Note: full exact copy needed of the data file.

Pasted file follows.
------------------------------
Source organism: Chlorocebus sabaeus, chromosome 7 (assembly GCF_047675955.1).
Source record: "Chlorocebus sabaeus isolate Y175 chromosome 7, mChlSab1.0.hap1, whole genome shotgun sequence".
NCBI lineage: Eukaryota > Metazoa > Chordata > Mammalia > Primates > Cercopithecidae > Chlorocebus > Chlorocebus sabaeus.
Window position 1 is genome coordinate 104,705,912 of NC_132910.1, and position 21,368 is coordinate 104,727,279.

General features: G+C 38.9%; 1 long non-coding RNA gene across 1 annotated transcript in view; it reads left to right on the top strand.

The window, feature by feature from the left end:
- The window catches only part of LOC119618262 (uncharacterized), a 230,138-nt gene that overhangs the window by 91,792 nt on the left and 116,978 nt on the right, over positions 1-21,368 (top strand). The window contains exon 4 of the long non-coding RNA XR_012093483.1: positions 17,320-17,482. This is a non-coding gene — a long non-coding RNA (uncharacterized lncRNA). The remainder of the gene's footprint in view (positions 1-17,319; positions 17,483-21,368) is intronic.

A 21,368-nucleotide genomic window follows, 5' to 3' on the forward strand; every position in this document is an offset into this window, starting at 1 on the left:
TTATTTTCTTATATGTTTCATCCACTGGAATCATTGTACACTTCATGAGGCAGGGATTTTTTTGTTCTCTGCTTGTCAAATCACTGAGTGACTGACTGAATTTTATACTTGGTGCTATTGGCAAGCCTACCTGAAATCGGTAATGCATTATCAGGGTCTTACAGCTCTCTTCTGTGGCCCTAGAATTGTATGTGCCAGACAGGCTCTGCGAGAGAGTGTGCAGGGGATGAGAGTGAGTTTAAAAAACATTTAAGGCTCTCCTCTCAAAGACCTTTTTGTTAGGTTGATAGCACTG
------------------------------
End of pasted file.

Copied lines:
Source organism: Chlorocebus sabaeus, chromosome 7 (assembly GCF_047675955.1).
Source record: "Chlorocebus sabaeus isolate Y175 chromosome 7, mChlSab1.0.hap1, whole genome shotgun sequence".
NCBI lineage: Eukaryota > Metazoa > Chordata > Mammalia > Primates > Cercopithecidae > Chlorocebus > Chlorocebus sabaeus.
Window position 1 is genome coordinate 104,705,912 of NC_132910.1, and position 21,368 is coordinate 104,727,279.

General features: G+C 38.9%; 1 long non-coding RNA gene across 1 annotated transcript in view; it reads left to right on the top strand.

The window, feature by feature from the left end:
- The window catches only part of LOC119618262 (uncharacterized), a 230,138-nt gene that overhangs the window by 91,792 nt on the left and 116,978 nt on the right, over positions 1-21,368 (top strand). The window contains exon 4 of the long non-coding RNA XR_012093483.1: positions 17,320-17,482. This is a non-coding gene — a long non-coding RNA (uncharacterized lncRNA). The remainder of the gene's footprint in view (positions 1-17,319; positions 17,483-21,368) is intronic.

A 21,368-nucleotide genomic window follows, 5' to 3' on the forward strand; every position in this document is an offset into this window, starting at 1 on the left:
TTATTTTCTTATATGTTTCATCCACTGGAATCATTGTACACTTCATGAGGCAGGGATTTTTTTGTTCTCTGCTTGTCAAATCACTGAGTGACTGACTGAATTTTATACTTGGTGCTATTGGCAAGCCTACCTGAAATCGGTAATGCATTATCAGGGTCTTACAGCTCTCTTCTGTGGCCCTAGAATTGTATGTGCCAGACAGGCTCTGCGAGAGAGTGTGCAGGGGATGAGAGTGAGTTTAAAAAACATTTAAGGCTCTCCTCTCAAAGACCTTTTTGTTAGGTTGATAGCACTG